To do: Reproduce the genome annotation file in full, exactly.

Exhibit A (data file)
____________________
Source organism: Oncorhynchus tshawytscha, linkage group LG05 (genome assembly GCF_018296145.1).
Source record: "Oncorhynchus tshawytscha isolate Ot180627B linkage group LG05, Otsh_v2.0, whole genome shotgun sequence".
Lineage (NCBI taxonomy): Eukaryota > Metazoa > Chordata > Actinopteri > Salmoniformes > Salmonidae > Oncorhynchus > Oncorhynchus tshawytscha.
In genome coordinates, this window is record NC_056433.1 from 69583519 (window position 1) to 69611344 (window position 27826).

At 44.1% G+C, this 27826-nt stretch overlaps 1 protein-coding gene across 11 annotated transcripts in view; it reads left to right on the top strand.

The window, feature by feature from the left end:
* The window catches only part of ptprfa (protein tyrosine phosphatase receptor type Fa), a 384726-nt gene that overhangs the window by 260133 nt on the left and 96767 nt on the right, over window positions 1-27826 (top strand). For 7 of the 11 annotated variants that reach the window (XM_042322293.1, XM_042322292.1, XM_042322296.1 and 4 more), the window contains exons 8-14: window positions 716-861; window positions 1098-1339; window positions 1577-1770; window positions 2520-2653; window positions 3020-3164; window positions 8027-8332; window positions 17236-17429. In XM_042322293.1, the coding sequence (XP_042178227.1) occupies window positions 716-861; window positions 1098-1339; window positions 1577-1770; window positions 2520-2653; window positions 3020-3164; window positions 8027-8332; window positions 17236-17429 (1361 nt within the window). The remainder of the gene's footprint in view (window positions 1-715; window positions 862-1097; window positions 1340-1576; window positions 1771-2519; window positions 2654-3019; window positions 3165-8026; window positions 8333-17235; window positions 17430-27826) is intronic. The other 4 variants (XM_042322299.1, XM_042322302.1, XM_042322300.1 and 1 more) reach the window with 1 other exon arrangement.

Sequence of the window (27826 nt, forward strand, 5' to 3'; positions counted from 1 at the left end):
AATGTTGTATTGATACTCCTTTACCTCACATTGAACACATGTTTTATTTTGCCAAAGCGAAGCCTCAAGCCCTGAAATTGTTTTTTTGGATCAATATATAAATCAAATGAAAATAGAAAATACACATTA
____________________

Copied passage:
Source organism: Oncorhynchus tshawytscha, linkage group LG05 (genome assembly GCF_018296145.1).
Source record: "Oncorhynchus tshawytscha isolate Ot180627B linkage group LG05, Otsh_v2.0, whole genome shotgun sequence".
Lineage (NCBI taxonomy): Eukaryota > Metazoa > Chordata > Actinopteri > Salmoniformes > Salmonidae > Oncorhynchus > Oncorhynchus tshawytscha.
In genome coordinates, this window is record NC_056433.1 from 69583519 (window position 1) to 69611344 (window position 27826).

At 44.1% G+C, this 27826-nt stretch overlaps 1 protein-coding gene across 11 annotated transcripts in view; it reads left to right on the top strand.

The window, feature by feature from the left end:
* The window catches only part of ptprfa (protein tyrosine phosphatase receptor type Fa), a 384726-nt gene that overhangs the window by 260133 nt on the left and 96767 nt on the right, over window positions 1-27826 (top strand). For 7 of the 11 annotated variants that reach the window (XM_042322293.1, XM_042322292.1, XM_042322296.1 and 4 more), the window contains exons 8-14: window positions 716-861; window positions 1098-1339; window positions 1577-1770; window positions 2520-2653; window positions 3020-3164; window positions 8027-8332; window positions 17236-17429. In XM_042322293.1, the coding sequence (XP_042178227.1) occupies window positions 716-861; window positions 1098-1339; window positions 1577-1770; window positions 2520-2653; window positions 3020-3164; window positions 8027-8332; window positions 17236-17429 (1361 nt within the window). The remainder of the gene's footprint in view (window positions 1-715; window positions 862-1097; window positions 1340-1576; window positions 1771-2519; window positions 2654-3019; window positions 3165-8026; window positions 8333-17235; window positions 17430-27826) is intronic. The other 4 variants (XM_042322299.1, XM_042322302.1, XM_042322300.1 and 1 more) reach the window with 1 other exon arrangement.

Sequence of the window (27826 nt, forward strand, 5' to 3'; positions counted from 1 at the left end):
AATGTTGTATTGATACTCCTTTACCTCACATTGAACACATGTTTTATTTTGCCAAAGCGAAGCCTCAAGCCCTGAAATTGTTTTTTTGGATCAATATATAAATCAAATGAAAATAGAAAATACACATTA